• Many educators perceive coding as a way to stimulate computational thinking. The skills required to learn coding combine deep computer science knowledge with creativity and problem-solving. School leaders and technologists are making the case for embedding coding into K-12 curricula. Schools worldwide are developing coding programs in which students collaboratively design websites, develop educational games and apps, and design solutions to challenges by modeling and prototyping new products. Learning to code spurs the acquisition of 21st-century skills such as creativity and computational thinking, which can be applied to many jobs. A number of countries are starting to require all schools to teach coding and policy makers are trying to encourage more girls, blacks, and Hispanics to take coding. The job market is also a factor due to the abundance of computer science jobs.

Students as Creators

  • Learners are exploring subject matter through the act of creation rather than the consumption of content. A vast array of digital tools is available to support this transformation. Many educators believe that honing these kinds of creative skills in learners can lead to deeply engaging learning experiences in which students become the authorities on subjects through investigation, storytelling, and production. This trend makes it essential that schools address the topic of fair use. Allowing teachers to make autonomous decisions is a defining characteristic of schools making progress here. Student-led lesson planning is a successful tool for promoting creativity and engagement, while bolstering student understanding of complex concepts. This also requires that the process of student assessment by revisited.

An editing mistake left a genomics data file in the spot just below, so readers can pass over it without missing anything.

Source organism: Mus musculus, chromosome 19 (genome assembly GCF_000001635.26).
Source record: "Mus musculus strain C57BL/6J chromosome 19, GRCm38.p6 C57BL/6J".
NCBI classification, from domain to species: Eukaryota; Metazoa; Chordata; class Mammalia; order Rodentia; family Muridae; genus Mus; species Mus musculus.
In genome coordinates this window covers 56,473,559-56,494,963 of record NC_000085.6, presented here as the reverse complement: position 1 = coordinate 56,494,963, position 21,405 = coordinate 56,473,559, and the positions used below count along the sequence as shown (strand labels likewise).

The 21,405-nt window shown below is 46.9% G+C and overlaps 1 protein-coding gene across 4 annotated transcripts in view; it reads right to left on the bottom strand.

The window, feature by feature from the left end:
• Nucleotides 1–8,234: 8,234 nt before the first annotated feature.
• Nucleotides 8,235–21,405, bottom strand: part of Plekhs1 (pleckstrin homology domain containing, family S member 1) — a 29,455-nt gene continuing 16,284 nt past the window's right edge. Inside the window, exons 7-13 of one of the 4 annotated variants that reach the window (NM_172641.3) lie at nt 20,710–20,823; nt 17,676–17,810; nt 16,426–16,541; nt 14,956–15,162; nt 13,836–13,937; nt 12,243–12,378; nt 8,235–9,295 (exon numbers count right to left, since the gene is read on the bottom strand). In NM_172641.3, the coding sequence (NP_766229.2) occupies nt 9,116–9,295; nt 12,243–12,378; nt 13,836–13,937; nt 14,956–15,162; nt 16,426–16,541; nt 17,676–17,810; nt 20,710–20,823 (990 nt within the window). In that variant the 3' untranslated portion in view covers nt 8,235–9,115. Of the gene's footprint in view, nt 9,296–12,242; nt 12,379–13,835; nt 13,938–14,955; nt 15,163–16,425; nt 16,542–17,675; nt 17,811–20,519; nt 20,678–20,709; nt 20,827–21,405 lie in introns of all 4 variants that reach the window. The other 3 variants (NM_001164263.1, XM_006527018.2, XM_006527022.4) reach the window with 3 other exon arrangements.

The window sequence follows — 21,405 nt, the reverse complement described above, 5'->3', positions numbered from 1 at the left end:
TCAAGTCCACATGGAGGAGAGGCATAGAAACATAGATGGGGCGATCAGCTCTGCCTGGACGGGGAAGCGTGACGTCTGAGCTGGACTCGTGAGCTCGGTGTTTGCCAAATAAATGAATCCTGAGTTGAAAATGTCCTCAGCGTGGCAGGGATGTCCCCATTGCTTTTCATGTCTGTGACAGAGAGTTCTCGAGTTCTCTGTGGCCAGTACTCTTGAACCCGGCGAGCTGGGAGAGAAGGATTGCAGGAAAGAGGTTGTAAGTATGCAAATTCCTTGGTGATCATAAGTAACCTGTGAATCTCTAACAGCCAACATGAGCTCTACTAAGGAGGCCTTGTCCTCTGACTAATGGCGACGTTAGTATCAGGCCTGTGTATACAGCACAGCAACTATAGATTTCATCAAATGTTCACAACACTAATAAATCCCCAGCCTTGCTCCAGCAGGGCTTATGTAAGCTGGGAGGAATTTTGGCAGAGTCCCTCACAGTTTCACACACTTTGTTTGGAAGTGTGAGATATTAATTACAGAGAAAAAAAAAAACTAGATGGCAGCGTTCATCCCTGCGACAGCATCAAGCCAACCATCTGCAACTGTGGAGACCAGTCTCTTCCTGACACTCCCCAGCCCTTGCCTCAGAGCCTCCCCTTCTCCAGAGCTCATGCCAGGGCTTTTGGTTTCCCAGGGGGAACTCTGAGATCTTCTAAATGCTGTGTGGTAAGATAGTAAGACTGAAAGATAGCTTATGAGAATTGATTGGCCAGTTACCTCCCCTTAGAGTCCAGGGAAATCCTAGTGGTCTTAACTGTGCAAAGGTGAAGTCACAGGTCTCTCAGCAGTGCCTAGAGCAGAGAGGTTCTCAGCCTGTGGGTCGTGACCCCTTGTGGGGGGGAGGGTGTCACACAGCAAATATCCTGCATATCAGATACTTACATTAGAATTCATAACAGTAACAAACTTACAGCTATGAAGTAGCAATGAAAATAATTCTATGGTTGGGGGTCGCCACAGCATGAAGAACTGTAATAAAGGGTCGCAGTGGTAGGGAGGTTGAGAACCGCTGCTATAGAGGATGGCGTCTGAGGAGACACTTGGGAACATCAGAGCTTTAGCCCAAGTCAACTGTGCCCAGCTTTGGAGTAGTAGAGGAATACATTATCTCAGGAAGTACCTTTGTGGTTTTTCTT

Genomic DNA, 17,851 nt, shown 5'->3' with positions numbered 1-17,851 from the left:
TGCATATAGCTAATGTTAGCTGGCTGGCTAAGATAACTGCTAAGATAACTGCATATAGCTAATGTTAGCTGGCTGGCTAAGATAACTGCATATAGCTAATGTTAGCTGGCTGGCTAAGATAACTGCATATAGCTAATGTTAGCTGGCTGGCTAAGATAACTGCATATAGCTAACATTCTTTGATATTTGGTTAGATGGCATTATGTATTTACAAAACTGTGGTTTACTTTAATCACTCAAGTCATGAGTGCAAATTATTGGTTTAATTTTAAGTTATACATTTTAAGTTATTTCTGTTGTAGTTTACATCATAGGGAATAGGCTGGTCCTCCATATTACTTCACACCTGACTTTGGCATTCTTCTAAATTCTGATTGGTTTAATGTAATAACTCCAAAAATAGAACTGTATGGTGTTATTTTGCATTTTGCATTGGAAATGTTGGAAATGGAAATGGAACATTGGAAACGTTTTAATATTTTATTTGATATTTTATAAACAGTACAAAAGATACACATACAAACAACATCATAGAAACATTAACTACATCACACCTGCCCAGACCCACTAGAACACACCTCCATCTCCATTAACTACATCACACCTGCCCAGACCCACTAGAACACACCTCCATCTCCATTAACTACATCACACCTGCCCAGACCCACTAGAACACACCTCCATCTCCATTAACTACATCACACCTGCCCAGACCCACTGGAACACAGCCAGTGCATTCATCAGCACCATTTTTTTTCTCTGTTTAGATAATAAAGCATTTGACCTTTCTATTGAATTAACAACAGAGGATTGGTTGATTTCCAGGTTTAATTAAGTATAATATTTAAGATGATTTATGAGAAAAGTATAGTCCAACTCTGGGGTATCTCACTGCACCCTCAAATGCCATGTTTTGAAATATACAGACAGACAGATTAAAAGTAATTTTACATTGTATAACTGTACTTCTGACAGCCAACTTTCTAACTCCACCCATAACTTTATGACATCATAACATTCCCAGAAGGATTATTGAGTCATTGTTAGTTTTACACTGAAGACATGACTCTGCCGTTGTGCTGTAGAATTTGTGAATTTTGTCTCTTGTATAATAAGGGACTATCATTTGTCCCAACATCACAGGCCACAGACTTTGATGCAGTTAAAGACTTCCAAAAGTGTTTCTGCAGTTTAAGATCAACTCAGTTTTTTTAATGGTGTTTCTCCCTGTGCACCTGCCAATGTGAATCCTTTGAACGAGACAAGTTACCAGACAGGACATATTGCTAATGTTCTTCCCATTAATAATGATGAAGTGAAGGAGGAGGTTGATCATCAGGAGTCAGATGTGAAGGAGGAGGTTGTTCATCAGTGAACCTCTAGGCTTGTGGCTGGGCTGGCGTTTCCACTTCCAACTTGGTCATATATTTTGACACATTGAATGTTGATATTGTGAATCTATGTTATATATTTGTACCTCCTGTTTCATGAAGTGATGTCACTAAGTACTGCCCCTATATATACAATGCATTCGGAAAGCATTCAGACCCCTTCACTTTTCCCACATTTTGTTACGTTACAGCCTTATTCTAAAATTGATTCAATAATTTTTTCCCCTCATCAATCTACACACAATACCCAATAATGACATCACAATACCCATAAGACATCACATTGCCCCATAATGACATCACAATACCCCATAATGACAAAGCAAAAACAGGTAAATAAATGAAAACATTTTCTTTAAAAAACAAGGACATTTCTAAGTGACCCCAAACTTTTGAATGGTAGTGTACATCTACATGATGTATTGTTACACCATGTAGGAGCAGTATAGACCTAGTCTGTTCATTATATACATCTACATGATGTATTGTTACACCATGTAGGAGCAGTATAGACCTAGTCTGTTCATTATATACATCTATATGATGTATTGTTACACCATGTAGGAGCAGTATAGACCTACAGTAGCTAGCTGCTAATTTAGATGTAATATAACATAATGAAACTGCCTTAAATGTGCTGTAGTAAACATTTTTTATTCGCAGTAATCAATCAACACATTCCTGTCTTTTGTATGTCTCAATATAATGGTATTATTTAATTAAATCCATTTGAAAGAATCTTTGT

Significant Challenges Impeding Technology Adoption in K-12 Education

  • Policy: The easiest to address is creating policies that spur the development of more authentic learning experiences. A more difficult area is creating policies that transition teachers into the 21st-century classroom role of guide and coach rather than lecturer.
  • Leadership: Digital equity is a difficult task that leaders are just beginning to address effectively as not all learners have sufficient access to high-speed broadband internet at home to complete assignments. The most wicked leadership challenge is the achievement gap that persists, in which low-income students and other underserved learner populations struggle to stay in school and graduate with skills that translate to gainful employment.
  • Practice: Categorized by the expert panel as difficult, the act of scaling teaching innovations requires school cultures that encourage education professionals to experiment with and collaborate on new approaches. Catering to each student by providing customized learning activities and support requires careful implementation and has been identified as a wicked challenge.